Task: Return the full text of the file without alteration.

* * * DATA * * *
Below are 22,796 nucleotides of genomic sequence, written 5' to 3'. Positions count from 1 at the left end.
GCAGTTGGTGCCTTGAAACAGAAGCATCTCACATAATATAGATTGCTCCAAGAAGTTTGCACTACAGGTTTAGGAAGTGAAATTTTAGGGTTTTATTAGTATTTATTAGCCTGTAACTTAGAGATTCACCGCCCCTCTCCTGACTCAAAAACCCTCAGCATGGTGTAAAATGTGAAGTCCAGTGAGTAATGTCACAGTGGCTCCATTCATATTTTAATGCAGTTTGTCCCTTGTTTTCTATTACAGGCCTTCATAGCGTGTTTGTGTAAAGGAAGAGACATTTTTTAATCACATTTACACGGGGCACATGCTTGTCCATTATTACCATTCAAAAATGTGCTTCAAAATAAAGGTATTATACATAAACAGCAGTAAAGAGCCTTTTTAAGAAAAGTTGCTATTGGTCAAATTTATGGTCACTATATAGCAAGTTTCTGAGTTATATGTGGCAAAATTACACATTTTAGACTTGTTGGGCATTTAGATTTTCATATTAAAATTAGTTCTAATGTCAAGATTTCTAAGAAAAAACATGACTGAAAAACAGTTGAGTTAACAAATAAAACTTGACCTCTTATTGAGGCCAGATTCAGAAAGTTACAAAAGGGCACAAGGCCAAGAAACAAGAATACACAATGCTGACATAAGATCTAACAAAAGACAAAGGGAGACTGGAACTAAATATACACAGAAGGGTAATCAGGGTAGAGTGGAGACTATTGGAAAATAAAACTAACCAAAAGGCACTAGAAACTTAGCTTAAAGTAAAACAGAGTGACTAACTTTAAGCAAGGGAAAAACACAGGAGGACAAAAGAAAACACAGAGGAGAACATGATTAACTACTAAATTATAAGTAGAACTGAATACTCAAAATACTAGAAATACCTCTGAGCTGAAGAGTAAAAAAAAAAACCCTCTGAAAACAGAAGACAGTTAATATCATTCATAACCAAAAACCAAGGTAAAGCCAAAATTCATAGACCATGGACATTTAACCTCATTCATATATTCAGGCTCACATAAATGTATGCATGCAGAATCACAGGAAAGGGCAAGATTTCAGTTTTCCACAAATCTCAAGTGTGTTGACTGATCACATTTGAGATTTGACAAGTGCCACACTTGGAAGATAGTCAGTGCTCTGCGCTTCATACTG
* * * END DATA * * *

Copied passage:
Below are 22,796 nucleotides of genomic sequence, written 5' to 3'. Positions count from 1 at the left end.
GCAGTTGGTGCCTTGAAACAGAAGCATCTCACATAATATAGATTGCTCCAAGAAGTTTGCACTACAGGTTTAGGAAGTGAAATTTTAGGGTTTTATTAGTATTTATTAGCCTGTAACTTAGAGATTCACCGCCCCTCTCCTGACTCAAAAACCCTCAGCATGGTGTAAAATGTGAAGTCCAGTGAGTAATGTCACAGTGGCTCCATTCATATTTTAATGCAGTTTGTCCCTTGTTTTCTATTACAGGCCTTCATAGCGTGTTTGTGTAAAGGAAGAGACATTTTTTAATCACATTTACACGGGGCACATGCTTGTCCATTATTACCATTCAAAAATGTGCTTCAAAATAAAGGTATTATACATAAACAGCAGTAAAGAGCCTTTTTAAGAAAAGTTGCTATTGGTCAAATTTATGGTCACTATATAGCAAGTTTCTGAGTTATATGTGGCAAAATTACACATTTTAGACTTGTTGGGCATTTAGATTTTCATATTAAAATTAGTTCTAATGTCAAGATTTCTAAGAAAAAACATGACTGAAAAACAGTTGAGTTAACAAATAAAACTTGACCTCTTATTGAGGCCAGATTCAGAAAGTTACAAAAGGGCACAAGGCCAAGAAACAAGAATACACAATGCTGACATAAGATCTAACAAAAGACAAAGGGAGACTGGAACTAAATATACACAGAAGGGTAATCAGGGTAGAGTGGAGACTATTGGAAAATAAAACTAACCAAAAGGCACTAGAAACTTAGCTTAAAGTAAAACAGAGTGACTAACTTTAAGCAAGGGAAAAACACAGGAGGACAAAAGAAAACACAGAGGAGAACATGATTAACTACTAAATTATAAGTAGAACTGAATACTCAAAATACTAGAAATACCTCTGAGCTGAAGAGTAAAAAAAAAAACCCTCTGAAAACAGAAGACAGTTAATATCATTCATAACCAAAAACCAAGGTAAAGCCAAAATTCATAGACCATGGACATTTAACCTCATTCATATATTCAGGCTCACATAAATGTATGCATGCAGAATCACAGGAAAGGGCAAGATTTCAGTTTTCCACAAATCTCAAGTGTGTTGACTGATCACATTTGAGATTTGACAAGTGCCACACTTGGAAGATAGTCAGTGCTCTGCGCTTCATACTG